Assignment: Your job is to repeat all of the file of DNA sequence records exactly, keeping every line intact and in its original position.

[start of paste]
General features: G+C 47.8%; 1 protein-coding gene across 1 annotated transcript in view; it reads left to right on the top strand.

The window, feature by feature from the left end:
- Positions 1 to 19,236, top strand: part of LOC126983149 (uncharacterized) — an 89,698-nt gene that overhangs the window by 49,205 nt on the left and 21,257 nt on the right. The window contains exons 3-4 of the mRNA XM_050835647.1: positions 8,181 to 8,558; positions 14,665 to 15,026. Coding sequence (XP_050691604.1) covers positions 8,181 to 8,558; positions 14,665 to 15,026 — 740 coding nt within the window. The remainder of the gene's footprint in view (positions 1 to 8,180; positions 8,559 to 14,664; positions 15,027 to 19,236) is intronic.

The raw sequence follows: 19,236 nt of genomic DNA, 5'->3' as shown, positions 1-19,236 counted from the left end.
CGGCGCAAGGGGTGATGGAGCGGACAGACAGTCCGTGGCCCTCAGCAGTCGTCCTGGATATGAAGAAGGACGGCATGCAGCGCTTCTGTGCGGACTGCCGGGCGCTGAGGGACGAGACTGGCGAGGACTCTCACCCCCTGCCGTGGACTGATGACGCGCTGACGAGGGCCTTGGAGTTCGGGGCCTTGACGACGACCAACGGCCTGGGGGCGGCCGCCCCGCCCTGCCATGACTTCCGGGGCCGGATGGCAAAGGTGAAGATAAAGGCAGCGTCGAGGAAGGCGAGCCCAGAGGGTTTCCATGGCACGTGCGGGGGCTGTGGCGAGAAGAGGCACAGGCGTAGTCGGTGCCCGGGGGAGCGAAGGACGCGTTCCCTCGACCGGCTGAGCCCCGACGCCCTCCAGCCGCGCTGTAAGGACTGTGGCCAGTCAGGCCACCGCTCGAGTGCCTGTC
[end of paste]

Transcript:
General features: G+C 47.8%; 1 protein-coding gene across 1 annotated transcript in view; it reads left to right on the top strand.

The window, feature by feature from the left end:
- Positions 1 to 19,236, top strand: part of LOC126983149 (uncharacterized) — an 89,698-nt gene that overhangs the window by 49,205 nt on the left and 21,257 nt on the right. The window contains exons 3-4 of the mRNA XM_050835647.1: positions 8,181 to 8,558; positions 14,665 to 15,026. Coding sequence (XP_050691604.1) covers positions 8,181 to 8,558; positions 14,665 to 15,026 — 740 coding nt within the window. The remainder of the gene's footprint in view (positions 1 to 8,180; positions 8,559 to 14,664; positions 15,027 to 19,236) is intronic.

The raw sequence follows: 19,236 nt of genomic DNA, 5'->3' as shown, positions 1-19,236 counted from the left end.
CGGCGCAAGGGGTGATGGAGCGGACAGACAGTCCGTGGCCCTCAGCAGTCGTCCTGGATATGAAGAAGGACGGCATGCAGCGCTTCTGTGCGGACTGCCGGGCGCTGAGGGACGAGACTGGCGAGGACTCTCACCCCCTGCCGTGGACTGATGACGCGCTGACGAGGGCCTTGGAGTTCGGGGCCTTGACGACGACCAACGGCCTGGGGGCGGCCGCCCCGCCCTGCCATGACTTCCGGGGCCGGATGGCAAAGGTGAAGATAAAGGCAGCGTCGAGGAAGGCGAGCCCAGAGGGTTTCCATGGCACGTGCGGGGGCTGTGGCGAGAAGAGGCACAGGCGTAGTCGGTGCCCGGGGGAGCGAAGGACGCGTTCCCTCGACCGGCTGAGCCCCGACGCCCTCCAGCCGCGCTGTAAGGACTGTGGCCAGTCAGGCCACCGCTCGAGTGCCTGTC